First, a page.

Tuesday, August 27, 2013

Good Music, Bad Backstories

As we ease up on what would have been Molly's 69th birthday I find myself continually hearing music in my head. Sometimes I hear Marcia Ball's rousing rendition of "Great Balls of Fire," played at Molly's memorial service. Sometimes it's Marcia, sometimes it's Jerry Lee Lewis. I should have known "Great Balls" wasn't about politics, which is probably why Molly asked that it be played at her memorial service: an end run around sadness. I was only mildly surprised to realize what it was really about.

You shake my nerves and you rattle my brain
Too much love drives a man insane
You broke my will
But what a thrill
Goodness gracious great balls of fire!


Moving on six years.

The whole time we shouted and stomped, chanted and cheered for Wendy Davis and Leticia Van de Putte and Mary Gonzales and Judith Zaffirini in the Texas Senate -- part of a small but strong pod of female Democrats who had the courage to stand up to bullying religious zealots -- another song took up residence in my brain. 

 Do you hear the people sing?
Singing a song of angry men?
It is the music of a people
Who will not be slaves again!
When the beating of your heart
Echoes the beating of the drums
There is a life about to start
When tomorrow comes!

No matter what I did for the rest of the second special session whenever I saw an orange "I Stand With Texas Women," t-shirt I heard that fabulous anthem midway the first act of  Les Miserables. I got so crazy at one point I was passing the lyrics out to anyone who would accept the paper they were printed on. This, I insisted, should be our anthem, only instead of storming staged barricades, women, men and children from all across the state stormed that bully pulp. Both the real and the theatrical revolutionaries made an impression. Demonstrations at the Capitol went viral and made international news.Texas was finally on the map for something other than executions and football.  

Even more recently, as I read about yet another school scare, another homicide/suicide, another hate crime, that extraordinary piece of work by Rodgers and Hammerstein penned for "South Pacific" surfaced. It was excruciating to recognize its 21st-century relevance:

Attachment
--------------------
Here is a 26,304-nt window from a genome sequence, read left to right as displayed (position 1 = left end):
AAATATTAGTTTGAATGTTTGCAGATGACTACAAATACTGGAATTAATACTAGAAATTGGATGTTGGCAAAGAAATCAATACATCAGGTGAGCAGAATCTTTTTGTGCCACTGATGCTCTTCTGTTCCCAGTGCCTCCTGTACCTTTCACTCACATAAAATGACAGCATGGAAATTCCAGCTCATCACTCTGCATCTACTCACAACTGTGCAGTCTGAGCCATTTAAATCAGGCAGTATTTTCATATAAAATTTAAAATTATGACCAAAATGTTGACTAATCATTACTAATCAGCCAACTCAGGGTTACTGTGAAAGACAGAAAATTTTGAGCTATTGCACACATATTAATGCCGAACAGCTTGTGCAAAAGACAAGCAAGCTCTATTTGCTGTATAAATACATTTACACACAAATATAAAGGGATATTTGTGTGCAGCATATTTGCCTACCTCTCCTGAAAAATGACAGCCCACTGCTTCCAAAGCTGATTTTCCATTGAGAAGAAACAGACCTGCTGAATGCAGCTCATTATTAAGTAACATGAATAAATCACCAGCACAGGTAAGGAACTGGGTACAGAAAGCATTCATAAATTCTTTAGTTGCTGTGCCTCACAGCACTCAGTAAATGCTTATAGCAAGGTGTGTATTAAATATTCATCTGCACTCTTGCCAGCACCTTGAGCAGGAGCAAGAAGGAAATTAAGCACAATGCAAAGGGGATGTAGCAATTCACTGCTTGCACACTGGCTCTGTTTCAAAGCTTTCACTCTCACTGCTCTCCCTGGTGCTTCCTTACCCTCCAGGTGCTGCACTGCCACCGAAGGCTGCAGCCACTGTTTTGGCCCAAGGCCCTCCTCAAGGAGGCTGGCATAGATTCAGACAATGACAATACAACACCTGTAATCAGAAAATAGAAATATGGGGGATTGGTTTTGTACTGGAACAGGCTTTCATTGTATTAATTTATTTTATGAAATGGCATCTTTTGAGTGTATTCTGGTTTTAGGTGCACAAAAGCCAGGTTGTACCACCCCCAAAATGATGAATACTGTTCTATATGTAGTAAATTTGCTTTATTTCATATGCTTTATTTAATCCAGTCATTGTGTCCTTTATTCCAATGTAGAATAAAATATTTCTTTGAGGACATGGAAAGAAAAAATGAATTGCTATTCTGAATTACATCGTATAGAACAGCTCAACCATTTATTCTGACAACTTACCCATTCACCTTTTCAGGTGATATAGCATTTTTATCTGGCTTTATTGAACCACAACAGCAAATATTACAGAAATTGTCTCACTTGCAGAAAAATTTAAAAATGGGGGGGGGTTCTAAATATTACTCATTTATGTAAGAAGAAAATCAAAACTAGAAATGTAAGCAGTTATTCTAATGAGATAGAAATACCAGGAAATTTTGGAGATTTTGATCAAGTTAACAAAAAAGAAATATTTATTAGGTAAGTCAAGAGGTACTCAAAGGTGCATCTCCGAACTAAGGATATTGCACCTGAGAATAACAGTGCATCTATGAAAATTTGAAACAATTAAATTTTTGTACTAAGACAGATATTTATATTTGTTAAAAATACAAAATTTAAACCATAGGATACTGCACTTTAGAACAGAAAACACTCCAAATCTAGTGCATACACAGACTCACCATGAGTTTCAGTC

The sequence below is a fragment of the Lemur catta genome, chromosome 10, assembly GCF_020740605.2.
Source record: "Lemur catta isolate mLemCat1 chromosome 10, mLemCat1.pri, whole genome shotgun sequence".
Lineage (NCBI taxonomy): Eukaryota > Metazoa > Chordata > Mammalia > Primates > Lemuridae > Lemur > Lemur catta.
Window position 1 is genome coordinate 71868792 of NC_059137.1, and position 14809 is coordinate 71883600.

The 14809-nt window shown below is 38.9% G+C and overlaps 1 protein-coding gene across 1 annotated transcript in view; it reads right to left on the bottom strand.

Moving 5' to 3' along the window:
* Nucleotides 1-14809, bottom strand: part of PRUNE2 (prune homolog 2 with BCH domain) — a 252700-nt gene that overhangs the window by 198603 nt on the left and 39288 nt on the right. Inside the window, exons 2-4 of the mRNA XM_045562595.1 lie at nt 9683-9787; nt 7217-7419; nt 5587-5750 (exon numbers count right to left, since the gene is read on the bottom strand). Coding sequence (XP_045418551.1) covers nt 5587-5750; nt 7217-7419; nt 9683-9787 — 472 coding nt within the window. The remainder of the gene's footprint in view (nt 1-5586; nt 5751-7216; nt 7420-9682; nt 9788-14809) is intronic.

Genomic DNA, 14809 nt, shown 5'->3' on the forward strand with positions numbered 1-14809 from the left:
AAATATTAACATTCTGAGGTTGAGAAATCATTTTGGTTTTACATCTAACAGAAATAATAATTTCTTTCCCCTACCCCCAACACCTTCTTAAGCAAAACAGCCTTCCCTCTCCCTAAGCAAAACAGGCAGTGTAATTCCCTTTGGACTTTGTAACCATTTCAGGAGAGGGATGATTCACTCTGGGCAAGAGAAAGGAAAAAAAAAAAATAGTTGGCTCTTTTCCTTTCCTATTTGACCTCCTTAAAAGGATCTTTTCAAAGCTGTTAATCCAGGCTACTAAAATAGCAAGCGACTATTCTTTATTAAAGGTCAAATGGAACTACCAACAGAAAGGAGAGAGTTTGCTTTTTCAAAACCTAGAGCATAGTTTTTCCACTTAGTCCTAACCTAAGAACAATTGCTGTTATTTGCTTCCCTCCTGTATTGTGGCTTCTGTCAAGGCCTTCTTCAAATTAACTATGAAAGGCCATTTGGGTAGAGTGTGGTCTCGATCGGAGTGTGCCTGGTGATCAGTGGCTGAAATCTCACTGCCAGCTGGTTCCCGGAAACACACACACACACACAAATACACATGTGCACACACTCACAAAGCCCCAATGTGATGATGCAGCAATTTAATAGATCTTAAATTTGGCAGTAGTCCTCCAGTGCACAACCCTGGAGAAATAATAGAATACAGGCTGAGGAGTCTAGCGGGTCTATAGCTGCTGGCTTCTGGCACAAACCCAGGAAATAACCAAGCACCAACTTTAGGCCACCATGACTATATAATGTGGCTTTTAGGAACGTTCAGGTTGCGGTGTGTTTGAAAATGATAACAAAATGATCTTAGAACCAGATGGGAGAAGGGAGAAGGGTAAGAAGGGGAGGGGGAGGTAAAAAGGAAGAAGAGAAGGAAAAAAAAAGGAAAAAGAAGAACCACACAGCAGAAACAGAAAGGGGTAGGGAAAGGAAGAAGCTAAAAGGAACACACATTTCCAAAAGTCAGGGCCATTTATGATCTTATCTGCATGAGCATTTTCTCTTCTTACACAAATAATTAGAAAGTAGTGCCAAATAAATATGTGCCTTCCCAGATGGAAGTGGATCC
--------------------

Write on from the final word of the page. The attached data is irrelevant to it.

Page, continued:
You've got  to be taught to hate and fear
You've got to be taught from year to year
It's got to be drummed in your dear little ear 
You've got to be carefully taught.

You've got to be taught to be afraid 
Of people whose eyes are oddly made
Of people whose skin is a different shade
You've got to be carefully taught

You've got to be taught before it's too late
Before you are six, or seven or eight
To hate all the people your relatives hate
You've got to be carefully taught.

I thought about Molly and how she would have had a way to turn those lines and all the others into a battle cry for political change in a state that often seems to have lost its grip on reality.

I mean, where to start -- with a governor who can't keep straight which border city is in Texas and which one is in Mexico?

A lieutenant governor who (allegedly) drunk-dialed a suburban cop in a failed attempt to intercede on behalf of a relative who (allegedly) failed to pay for $57 worth of groceries?

A candidate for state comptroller who can't pronounce the office he seeks but wants to abolish the IRS, which he can pronounce?

A smirking junior U.S. senator who bogarts media attention with the kind of lunatic enthusiasm usually associated with Donald Trump?

A state representative who sponsors one of the nation's most draconian anti-abortion bills, but then, in public hearings and on the House floor, can't answer a single question about the bill's contents?

Or last, but by no means least,  a U.S. representative who famously argued  that "kids don't need to learn about (sex), because "mankind has existed for a pretty long time without anyone ever having to give a sex-ed lesson to anybody." He clearly missed the memo about Texas having the nation's fourth highest teen pregnancy rate AND the highest repeat teen pregnancy rate.

Worse yet, this same right-wing twerp -- through his well-honed facility for mismanaging accurate information -- has thrust the United States into a diplomatic boondoggle. In a domestic news clip picked up and broadcast in strife-torn Egypt, the one and (thank God) only Rep. Louis Gohmert did something precious few of us have been able to achieve in Texas: Egyptians took one of his anti-Obama diatribes seriously. As a result a dissident faction now believes that Obama is in cahoots with the Muslim Brotherhood.Who ever in the world could envision Gohmert influencing political action halfway around the world. Who? How?

I guess this is just a long-winded way of saying "You're six years gone, Mol, and those of us who knew your voice still miss your special gift for stirring it up."

Mary Tyler "Molly" Ivins:  August 30, 1944 – January 31, 2007

1 comment:

  1. Ellen, you do her proud! No, proudest.